The Grove school, in Handsworth, had around 60 per cent Afro-Caribbean and 35 per cent Asian pupils when David Winkley was hired. One summer term in the early Eighties, staff take the older pupils to London for the day As we are setting off walking toward the Planetarium, the children chattering away in their ragged crocodiles, and impeccably behaved, a man comes from the opposite direction and spits in the face of one of the little girls, calling her - and presumably by implication her friends - "black shit".
The children are stunned by this assault. Edward (the deputy head), is within earshot, and in front of all the children he reacts instinctively, unprepared (who would be prepared for such a thing?) but furious. He confronts the man head on, and all the children stop.
"You racist bastard," says Ed, grabbing the man's shoulder and pausing as if to consider whether to punch his head in. The guy's young and looks bigger than Ed but he is by now shocked himself, not expecting this reaction out of the blue; and sensing that he might get thumped, he takes a step back and mutters some pathetic apology.
"Not to me," says Ed. "To that girl."
The guy eyes the girl, mumbles something inaudible and walks swiftly away. The children stand watching, and spontaneously clap.
Later the same term term, the Grove netball team visits "a much more middle-class school" for a match What starts the chanting is impossible to say. But it starts soon enough when our team - who are mostly black girls - are winning.
"Black rubbish", comes the first whisper, like smoke in the wind. It catches the adults by surprise, momentarily freezing the brain as something shocking invariably does. But "black rubbish" it definitely is and, now in the open, it begins to flare up as if caught on the breeze, and carried round the square from child to child, until this dense crop of polished pink and white young faces, with their immaculate school uniforms, a sign of order and discipline and good homes, are chanting in unison: "Black roo-bish, black roo-bish."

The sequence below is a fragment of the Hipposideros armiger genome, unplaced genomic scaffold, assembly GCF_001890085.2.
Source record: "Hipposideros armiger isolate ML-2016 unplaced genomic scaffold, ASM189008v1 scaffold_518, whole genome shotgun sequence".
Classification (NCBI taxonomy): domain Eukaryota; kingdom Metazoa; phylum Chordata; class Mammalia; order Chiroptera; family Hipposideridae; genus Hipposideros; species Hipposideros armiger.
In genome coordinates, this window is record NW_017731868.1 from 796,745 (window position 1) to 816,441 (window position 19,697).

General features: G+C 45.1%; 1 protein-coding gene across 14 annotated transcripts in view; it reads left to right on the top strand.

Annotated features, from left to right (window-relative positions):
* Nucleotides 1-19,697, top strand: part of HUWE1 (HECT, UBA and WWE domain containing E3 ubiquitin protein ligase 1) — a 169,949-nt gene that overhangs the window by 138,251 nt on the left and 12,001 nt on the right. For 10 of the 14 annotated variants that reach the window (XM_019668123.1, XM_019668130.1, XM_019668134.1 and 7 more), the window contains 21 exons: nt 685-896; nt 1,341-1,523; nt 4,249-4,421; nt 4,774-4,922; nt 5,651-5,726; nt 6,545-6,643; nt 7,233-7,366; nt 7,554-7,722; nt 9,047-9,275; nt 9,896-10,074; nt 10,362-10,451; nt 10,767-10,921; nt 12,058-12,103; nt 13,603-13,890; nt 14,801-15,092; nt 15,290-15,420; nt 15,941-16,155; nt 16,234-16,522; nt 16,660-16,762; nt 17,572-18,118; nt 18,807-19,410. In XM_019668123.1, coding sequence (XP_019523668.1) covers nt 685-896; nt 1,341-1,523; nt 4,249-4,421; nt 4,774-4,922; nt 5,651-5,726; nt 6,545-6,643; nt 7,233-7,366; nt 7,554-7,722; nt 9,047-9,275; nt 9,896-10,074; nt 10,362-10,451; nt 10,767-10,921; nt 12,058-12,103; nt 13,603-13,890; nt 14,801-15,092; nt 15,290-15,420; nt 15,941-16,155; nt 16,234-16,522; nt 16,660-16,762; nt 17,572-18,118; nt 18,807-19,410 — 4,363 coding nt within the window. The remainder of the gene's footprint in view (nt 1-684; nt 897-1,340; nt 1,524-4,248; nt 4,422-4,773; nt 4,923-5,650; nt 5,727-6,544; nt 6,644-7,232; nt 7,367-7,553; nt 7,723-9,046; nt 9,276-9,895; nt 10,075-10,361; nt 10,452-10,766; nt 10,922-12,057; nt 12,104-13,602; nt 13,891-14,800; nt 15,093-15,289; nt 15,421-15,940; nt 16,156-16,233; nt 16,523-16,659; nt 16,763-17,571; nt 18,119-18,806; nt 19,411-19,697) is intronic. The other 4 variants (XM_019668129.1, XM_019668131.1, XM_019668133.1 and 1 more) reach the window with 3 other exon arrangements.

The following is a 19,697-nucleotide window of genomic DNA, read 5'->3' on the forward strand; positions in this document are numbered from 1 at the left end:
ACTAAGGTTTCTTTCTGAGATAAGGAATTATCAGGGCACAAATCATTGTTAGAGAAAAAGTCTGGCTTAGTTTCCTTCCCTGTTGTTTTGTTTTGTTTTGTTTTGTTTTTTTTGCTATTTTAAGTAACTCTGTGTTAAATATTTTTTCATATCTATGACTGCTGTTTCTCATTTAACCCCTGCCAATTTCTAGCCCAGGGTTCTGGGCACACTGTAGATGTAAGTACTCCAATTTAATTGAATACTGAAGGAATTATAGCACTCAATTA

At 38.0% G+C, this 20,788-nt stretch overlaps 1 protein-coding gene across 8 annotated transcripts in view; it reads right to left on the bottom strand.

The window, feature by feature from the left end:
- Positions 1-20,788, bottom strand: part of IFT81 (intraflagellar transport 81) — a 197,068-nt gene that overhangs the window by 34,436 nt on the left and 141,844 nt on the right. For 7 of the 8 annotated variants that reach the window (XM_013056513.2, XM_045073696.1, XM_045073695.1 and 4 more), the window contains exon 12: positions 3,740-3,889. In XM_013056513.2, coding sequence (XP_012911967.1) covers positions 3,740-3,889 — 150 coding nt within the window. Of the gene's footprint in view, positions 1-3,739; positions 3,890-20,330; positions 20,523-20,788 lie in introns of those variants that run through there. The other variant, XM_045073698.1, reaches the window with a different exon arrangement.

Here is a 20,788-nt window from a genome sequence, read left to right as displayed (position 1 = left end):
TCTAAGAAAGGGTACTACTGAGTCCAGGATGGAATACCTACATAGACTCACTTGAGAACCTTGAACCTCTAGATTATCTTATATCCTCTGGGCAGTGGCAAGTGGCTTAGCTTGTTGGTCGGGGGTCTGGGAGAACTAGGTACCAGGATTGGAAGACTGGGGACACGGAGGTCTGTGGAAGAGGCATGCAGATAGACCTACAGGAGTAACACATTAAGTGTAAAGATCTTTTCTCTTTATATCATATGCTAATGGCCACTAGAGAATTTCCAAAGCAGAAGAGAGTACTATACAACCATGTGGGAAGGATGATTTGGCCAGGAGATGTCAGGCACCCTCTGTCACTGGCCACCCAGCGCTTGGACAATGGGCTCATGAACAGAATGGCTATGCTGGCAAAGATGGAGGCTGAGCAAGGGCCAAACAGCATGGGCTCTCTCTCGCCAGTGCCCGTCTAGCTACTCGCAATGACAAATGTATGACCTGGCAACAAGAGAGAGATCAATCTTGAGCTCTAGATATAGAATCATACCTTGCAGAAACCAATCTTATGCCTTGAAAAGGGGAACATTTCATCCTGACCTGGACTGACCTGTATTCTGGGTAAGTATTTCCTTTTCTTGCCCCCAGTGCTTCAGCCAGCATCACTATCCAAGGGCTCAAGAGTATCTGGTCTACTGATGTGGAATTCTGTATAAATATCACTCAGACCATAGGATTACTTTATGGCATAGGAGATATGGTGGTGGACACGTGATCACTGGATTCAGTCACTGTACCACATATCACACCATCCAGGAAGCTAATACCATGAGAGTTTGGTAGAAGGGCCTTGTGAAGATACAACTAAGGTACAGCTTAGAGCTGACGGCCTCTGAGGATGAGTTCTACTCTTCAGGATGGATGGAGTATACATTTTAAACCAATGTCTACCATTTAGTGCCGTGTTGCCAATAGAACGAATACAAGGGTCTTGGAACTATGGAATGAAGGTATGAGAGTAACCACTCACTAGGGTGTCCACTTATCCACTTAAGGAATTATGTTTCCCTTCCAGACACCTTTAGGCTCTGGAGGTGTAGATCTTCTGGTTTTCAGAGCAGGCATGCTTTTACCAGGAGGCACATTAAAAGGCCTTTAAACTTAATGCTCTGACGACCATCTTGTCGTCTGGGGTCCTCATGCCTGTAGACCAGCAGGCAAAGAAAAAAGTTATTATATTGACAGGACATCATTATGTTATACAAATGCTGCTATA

A flow of blood runs from my feet into my head. What I can't understand is why the teachers at the host school seem not to have noticed, as though nothing is happening - or if something is happening, it's a bit of a joke and of no importance. But I feel, as the black children must have felt, an accumulating sense of anger.
By now Ann (a Grove teacher) has heard the chanting. She glances over her shoulder at me and is decisive as ever. She stops the game and the ball goes rolling away whilst the girls stand still, bemused. She marches off the court announcing: "That's enough girls." Then she goes up to the games teacher and protests.
The reaction is one of puzzlement. Other teachers and a few parents gather round. But by now my attention is focused on another part of the playground where a group of Grove boys have been surrounded by two or three dozen children. Among the boys is one that I know all too well. It is clear the situation is getting out of hand. I had guessed Leroy would soon be hitting someone. He is big and has a temper, and now he has every excuse for flaring up. I plunge in and tell the boys that they've got to go home and make no trouble on the way, not so much as a sound, or I'm going to be after them tomorrow.
There's silence now. The girls are gathering round Ann, who's packing up the equipment. The cars are ready to take them back. The parents are muttering, one or two of them confused and embarrassed. I have to go to my car as I'm going to shuttle some of the girls home.